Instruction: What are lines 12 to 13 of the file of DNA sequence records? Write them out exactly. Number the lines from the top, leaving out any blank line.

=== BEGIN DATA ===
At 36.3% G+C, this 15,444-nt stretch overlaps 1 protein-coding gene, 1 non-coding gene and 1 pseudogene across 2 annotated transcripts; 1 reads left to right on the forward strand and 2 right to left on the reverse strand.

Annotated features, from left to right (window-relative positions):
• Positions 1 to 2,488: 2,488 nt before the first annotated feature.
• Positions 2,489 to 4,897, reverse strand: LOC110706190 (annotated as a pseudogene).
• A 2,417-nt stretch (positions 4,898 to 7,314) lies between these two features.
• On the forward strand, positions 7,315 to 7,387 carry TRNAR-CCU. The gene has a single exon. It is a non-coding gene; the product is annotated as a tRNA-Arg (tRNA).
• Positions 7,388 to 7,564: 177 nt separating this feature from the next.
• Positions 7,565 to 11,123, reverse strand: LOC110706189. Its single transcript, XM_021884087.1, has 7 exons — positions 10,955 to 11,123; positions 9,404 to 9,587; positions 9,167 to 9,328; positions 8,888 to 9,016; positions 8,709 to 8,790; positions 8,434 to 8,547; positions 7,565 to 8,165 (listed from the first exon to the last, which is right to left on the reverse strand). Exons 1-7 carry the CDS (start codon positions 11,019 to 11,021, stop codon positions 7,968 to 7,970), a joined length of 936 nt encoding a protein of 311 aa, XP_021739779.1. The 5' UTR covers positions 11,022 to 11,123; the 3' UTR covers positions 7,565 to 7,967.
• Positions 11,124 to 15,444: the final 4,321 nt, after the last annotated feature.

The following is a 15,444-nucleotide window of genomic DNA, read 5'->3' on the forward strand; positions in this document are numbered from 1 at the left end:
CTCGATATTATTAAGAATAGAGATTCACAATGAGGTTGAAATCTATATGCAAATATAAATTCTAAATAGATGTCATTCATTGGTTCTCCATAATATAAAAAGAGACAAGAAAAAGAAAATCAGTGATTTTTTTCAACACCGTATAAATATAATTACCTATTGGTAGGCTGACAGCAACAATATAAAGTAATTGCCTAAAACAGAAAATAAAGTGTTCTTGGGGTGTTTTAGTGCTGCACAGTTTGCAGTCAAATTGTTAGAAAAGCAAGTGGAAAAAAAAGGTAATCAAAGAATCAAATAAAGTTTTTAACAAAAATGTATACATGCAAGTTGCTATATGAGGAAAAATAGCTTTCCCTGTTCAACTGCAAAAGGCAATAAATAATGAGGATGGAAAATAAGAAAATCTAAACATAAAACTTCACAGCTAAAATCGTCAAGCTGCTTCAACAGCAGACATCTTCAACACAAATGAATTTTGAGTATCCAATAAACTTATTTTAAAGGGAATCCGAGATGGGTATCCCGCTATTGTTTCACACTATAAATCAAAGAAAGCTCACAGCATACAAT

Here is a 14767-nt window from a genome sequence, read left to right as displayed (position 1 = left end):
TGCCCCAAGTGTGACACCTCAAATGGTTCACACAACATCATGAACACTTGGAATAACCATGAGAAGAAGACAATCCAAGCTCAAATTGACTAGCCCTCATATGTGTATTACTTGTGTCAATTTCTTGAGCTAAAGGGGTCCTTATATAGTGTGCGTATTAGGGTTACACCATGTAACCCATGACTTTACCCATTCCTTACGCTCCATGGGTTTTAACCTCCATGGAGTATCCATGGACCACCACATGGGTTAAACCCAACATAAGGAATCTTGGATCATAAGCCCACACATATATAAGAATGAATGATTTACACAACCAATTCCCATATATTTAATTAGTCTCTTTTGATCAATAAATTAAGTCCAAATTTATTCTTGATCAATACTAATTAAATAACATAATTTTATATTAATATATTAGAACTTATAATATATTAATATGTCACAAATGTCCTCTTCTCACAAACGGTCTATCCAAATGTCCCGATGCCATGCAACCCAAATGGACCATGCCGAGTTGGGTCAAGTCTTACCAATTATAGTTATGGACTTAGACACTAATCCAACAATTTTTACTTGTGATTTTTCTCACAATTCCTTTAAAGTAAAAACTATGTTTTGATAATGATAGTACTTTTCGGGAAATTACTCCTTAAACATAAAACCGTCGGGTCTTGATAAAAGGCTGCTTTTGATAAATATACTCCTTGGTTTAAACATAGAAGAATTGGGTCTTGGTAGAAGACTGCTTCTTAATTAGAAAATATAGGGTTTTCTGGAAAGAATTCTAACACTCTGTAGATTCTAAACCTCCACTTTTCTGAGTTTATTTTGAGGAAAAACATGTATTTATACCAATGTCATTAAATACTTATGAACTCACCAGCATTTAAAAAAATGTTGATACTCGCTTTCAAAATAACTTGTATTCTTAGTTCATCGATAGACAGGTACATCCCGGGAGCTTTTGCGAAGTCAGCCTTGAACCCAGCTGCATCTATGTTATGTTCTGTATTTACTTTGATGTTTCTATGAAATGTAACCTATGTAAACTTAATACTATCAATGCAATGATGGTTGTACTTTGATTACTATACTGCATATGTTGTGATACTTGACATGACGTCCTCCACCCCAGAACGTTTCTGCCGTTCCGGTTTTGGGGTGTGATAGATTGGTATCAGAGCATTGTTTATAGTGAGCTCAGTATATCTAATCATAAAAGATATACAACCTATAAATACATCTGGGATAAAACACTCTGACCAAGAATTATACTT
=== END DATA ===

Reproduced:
Here is a 14767-nt window from a genome sequence, read left to right as displayed (position 1 = left end):
TGCCCCAAGTGTGACACCTCAAATGGTTCACACAACATCATGAACACTTGGAATAACCATGAGAAGAAGACAATCCAAGCTCAAATTGACTAGCCCTCATATGTGTATTACTTGTGTCAATTTCTTGAGCTAAAGGGGTCCTTATATAGTGTGCGTATTAGGGTTACACCATGTAACCCATGACTTTACCCATTCCTTACGCTCCATGGGTTTTAACCTCCATGGAGTATCCATGGACCACCACATGGGTTAAACCCAACATAAGGAATCTTGGATCATAAGCCCACACATATATAAGAATGAATGATTTACACAACCAATTCCCATATATTTAATTAGTCTCTTTTGATCAATAAATTAAGTCCAAATTTATTCTTGATCAATACTAATTAAATAACATAATTTTATATTAATATATTAGAACTTATAATATATTAATATGTCACAAATGTCCTCTTCTCACAAACGGTCTATCCAAATGTCCCGATGCCATGCAACCCAAATGGACCATGCCGAGTTGGGTCAAGTCTTACCAATTATAGTTATGGACTTAGACACTAATCCAACAATTTTTACTTGTGATTTTTCTCACAATTCCTTTAAAGTAAAAACTATGTTTTGATAATGATAGTACTTTTCGGGAAATTACTCCTTAAACATAAAACCGTCGGGTCTTGATAAAAGGCTGCTTTTGATAAATATACTCCTTGGTTTAAACATAGAAGAATTGGGTCTTGGTAGAAGACTGCTTCTTAATTAGAAAATATAGGGTTTTCTGGAAAGAATTCTAACACTCTGTAGATTCTAAACCTCCACTTTTCTGAGTTTATTTTGAGGAAAAACATGTATTTATACCAATGTCATTAAATACTTATGAACTCACCAGCATTTAAAAAAATGTTGATACTCGCTTTCAAAATAACTTGTATTCTTAGTTCATCGATAGACAGGTACATCCCGGGAGCTTTTGCGAAGTCAGCCTTGAACCCAGCTGCATCTATGTTATGTTCTGTATTTACTTTGATGTTTCTATGAAATGTAACCTATGTAAACTTAATACTATCAATGCAATGATGGTTGTACTTTGATTACTATACTGCATATGTTGTGATACTTGACATGACGTCCTCCACCCCAGAACGTTTCTGCCGTTCCGGTTTTGGGGTGTGATAGATTGGTATCAGAGCATTGTTTATAGTGAGCTCAGTATATCTAATCATAAAAGATATACAACCTATAAATACATCTGGGATAAAACACTCTGACCAAGAATTATACTT